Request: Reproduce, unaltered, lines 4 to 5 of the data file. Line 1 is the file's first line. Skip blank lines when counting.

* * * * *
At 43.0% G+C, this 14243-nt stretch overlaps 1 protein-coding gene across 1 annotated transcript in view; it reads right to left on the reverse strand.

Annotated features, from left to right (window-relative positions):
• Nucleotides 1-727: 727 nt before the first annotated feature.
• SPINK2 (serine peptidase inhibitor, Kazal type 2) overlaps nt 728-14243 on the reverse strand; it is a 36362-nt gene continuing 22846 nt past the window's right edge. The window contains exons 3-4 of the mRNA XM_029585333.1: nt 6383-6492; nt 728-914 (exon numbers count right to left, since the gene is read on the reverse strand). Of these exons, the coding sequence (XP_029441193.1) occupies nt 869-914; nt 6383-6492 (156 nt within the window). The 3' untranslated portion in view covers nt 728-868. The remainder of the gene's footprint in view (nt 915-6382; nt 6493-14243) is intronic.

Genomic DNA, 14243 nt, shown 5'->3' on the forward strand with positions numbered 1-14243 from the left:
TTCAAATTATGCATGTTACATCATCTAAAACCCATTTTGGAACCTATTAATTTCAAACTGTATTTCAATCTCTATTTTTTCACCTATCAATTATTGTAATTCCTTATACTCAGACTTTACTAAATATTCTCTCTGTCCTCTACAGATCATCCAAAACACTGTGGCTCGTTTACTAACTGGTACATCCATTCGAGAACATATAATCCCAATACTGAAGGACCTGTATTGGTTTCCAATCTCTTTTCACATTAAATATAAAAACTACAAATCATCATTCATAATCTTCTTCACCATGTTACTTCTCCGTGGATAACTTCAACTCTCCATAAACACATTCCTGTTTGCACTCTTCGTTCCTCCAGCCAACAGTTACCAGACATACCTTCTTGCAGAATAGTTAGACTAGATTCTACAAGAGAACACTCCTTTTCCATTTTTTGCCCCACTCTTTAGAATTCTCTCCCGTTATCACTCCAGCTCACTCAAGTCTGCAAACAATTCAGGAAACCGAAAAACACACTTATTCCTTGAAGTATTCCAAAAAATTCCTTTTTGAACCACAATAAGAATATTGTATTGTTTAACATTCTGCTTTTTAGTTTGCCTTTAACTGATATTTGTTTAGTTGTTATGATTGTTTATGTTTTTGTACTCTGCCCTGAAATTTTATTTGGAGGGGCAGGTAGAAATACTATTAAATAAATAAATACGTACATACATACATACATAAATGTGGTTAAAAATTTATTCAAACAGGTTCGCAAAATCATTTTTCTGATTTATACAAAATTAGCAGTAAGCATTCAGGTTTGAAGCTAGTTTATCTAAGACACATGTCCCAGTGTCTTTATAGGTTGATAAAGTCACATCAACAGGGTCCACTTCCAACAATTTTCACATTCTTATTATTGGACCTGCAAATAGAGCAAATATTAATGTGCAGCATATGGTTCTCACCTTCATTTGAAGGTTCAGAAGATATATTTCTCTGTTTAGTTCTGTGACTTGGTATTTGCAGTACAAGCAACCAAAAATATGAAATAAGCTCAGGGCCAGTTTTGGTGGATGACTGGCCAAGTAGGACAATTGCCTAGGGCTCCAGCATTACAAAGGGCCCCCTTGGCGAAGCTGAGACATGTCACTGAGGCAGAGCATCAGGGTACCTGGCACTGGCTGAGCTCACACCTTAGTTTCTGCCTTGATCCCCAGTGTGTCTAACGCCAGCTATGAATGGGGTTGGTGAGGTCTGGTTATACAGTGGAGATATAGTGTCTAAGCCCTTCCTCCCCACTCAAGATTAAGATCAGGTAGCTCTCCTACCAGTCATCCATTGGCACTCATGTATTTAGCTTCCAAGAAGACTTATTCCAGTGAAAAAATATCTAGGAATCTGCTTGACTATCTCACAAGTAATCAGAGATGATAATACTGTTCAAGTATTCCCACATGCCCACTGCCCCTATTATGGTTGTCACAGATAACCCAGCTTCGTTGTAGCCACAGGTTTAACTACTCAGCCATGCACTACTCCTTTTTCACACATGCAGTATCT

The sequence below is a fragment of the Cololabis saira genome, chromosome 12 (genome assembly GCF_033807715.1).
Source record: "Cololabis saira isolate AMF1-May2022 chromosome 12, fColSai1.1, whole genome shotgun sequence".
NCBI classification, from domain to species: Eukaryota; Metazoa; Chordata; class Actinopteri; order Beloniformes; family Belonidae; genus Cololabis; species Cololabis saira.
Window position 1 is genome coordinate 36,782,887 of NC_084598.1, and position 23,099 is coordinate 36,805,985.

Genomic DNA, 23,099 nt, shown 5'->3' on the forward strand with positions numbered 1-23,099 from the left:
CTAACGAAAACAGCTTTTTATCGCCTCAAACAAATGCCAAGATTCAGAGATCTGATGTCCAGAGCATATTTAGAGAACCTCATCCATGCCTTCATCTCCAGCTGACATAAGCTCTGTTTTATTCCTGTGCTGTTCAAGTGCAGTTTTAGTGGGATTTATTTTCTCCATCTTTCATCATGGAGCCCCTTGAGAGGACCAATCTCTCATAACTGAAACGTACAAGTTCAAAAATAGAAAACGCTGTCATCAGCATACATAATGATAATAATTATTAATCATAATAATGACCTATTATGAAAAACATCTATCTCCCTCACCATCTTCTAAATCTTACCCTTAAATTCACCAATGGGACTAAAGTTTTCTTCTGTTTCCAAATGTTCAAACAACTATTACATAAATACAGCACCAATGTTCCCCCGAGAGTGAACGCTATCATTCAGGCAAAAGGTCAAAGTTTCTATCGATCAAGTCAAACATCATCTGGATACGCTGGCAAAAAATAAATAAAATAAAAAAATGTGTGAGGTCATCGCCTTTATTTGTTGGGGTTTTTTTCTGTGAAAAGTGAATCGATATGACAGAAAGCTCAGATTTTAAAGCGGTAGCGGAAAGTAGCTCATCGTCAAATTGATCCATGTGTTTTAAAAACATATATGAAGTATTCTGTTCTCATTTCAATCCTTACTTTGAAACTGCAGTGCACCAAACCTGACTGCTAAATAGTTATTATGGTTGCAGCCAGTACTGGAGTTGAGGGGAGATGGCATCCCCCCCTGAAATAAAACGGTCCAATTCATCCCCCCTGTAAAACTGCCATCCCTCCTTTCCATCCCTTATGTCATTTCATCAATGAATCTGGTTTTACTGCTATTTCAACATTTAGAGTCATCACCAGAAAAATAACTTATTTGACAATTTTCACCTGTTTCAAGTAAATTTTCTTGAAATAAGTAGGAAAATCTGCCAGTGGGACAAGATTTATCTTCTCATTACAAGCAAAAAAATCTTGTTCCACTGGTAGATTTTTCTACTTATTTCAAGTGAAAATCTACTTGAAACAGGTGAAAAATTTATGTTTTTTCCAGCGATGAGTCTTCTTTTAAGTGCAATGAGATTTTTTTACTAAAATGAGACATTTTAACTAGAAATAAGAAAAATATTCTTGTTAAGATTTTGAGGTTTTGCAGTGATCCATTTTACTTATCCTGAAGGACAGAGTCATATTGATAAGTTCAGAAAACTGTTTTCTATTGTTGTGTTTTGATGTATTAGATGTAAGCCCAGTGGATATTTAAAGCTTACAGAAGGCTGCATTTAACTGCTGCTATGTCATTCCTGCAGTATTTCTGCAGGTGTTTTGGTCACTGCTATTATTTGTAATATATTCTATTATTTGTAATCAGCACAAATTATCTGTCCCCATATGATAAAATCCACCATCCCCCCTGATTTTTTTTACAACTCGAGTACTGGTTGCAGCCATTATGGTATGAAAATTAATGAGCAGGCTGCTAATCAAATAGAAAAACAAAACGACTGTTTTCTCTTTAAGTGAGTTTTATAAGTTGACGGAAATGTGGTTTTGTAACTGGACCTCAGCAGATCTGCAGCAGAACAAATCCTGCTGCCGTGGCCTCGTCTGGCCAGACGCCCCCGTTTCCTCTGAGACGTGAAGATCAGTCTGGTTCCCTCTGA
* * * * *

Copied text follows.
• SPINK2 (serine peptidase inhibitor, Kazal type 2) overlaps nt 728-14243 on the reverse strand; it is a 36362-nt gene continuing 22846 nt past the window's right edge. The window contains exons 3-4 of the mRNA XM_029585333.1: nt 6383-6492; nt 728-914 (exon numbers count right to left, since the gene is read on the reverse strand). Of these exons, the coding sequence (XP_029441193.1) occupies nt 869-914; nt 6383-6492 (156 nt within the window). The 3' untranslated portion in view covers nt 728-868. The remainder of the gene's footprint in view (nt 915-6382; nt 6493-14243) is intronic.

Genomic DNA, 14243 nt, shown 5'->3' on the forward strand with positions numbered 1-14243 from the left: